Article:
Marketing: What Your Sign Can Do
Signs as marketing tools are all over — if you’re in an office right now, step to the nearest window, and you can probably see a handful with ease. Signs are also undeniably important. Even if they serve only to locate a store or office, they do a job that marketers need done.
If your customers can’t find you, you’re out of business. And in many cases, signs also provide daily exposure to the brand name, helping to boost awareness and recognition. But most marketing reference books don’t bother to cover signs.
No national or international set of standards for signs exists. Nor can you find a major association that promotes standards and champions best practices. You’ll probably end up working with a local sign manufacturer, which means you and your designer will have to specify size, materials, copy, and art.
You need to take charge of the design and placement of your signs, because no one else seems to know or care how to do it well.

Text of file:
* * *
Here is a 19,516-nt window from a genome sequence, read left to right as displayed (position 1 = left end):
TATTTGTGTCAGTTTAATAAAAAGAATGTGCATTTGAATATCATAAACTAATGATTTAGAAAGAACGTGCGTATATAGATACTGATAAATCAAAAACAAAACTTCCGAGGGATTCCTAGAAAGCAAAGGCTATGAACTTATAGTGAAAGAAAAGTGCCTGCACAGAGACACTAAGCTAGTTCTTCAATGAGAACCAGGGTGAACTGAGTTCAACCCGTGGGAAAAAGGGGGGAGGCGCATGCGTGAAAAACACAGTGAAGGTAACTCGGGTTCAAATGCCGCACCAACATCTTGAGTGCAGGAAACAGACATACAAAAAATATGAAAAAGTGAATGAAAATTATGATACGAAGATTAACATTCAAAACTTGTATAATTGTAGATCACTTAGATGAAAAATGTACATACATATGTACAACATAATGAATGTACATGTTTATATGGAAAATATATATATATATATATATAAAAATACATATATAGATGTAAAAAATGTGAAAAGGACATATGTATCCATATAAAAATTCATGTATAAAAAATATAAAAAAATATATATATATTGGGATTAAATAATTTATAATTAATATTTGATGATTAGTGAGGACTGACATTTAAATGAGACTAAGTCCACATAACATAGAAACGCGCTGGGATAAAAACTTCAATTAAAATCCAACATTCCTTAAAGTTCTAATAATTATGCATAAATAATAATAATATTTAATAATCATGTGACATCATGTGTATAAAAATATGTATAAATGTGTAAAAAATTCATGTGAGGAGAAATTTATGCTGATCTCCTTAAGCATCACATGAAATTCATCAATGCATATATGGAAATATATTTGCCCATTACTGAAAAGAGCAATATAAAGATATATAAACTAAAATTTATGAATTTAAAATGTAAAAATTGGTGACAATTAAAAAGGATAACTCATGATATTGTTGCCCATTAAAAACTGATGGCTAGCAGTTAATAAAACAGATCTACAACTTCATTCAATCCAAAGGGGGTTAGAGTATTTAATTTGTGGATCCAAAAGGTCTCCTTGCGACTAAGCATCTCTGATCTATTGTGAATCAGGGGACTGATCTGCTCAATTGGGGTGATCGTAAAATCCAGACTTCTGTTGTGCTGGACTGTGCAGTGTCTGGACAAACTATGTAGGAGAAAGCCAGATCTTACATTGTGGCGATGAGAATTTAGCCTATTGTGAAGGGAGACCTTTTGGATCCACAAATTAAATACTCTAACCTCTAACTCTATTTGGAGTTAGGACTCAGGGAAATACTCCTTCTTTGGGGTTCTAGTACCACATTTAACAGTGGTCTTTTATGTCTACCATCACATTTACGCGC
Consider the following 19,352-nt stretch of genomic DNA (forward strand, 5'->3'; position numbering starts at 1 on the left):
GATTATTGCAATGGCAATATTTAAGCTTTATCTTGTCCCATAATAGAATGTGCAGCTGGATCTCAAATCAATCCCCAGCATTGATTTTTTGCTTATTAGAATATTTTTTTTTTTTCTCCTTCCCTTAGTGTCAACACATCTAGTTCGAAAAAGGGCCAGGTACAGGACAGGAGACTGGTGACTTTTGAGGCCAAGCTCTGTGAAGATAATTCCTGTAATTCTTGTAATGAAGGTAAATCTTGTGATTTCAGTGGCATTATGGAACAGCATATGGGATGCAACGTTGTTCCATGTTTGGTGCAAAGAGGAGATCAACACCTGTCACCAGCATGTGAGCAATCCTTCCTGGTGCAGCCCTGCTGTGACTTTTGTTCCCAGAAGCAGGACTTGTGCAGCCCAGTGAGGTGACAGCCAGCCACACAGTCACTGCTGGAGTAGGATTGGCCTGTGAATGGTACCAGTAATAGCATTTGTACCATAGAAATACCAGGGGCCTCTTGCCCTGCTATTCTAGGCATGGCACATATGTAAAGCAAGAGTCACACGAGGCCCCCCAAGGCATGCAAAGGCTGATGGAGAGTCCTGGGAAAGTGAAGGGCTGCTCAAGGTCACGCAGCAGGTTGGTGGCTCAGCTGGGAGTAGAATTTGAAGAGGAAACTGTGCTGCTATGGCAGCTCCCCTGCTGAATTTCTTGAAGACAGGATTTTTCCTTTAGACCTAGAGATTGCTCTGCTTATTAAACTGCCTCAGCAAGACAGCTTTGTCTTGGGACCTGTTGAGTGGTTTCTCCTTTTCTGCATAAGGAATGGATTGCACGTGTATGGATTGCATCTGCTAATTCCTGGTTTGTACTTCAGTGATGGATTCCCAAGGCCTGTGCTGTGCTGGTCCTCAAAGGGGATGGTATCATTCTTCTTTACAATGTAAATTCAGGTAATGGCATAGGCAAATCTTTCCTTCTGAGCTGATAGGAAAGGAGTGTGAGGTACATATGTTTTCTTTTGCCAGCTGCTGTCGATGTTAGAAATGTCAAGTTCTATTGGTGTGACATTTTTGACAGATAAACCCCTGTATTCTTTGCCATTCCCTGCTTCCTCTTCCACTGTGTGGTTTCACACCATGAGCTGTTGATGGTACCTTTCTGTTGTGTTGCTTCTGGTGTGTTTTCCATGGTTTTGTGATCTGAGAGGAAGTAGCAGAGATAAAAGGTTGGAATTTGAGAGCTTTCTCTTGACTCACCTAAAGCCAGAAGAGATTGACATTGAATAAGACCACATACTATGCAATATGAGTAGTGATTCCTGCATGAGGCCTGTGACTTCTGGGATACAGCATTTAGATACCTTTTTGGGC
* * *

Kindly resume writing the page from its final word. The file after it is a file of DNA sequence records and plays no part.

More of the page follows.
Signs have a limited ability to accomplish marketing goals — but perhaps not as limited as you may think. You can use signs to help people find you, starting with a sign near the freeway exit and ending with signs marking the entrance to your store or parking lot.
Numerous businesses make finding themselves difficult. Case in point: the University of Massachusetts at Amherst, the biggest college in the state and home to a top business school. Why do thousands of visitors a year have to pull over in downtown Amherst and ask for directions to the campus? Well, no signs downtown point the way.
Aside from their practical value (letting people know where you are), signs can and should promote your image and brand name. An attractive sign on your building or vehicle can spread the good word about your business or brand to all who pass by.
Don’t miss this brilliant opportunity to put your best foot forward in public every day — and night, if the sign is lit or in an indoor public space such as a mall or subway station.
Don’t forget to maintain your signs! About a third of all commercial signs are in poor condition. Signs sit out in the weather, and when they fade, peel, or start to fall over, they give negative advertising for your business. Don’t let your sign give the public the impression that you’re going out of business. Maintain and refresh your signs at least four times a year.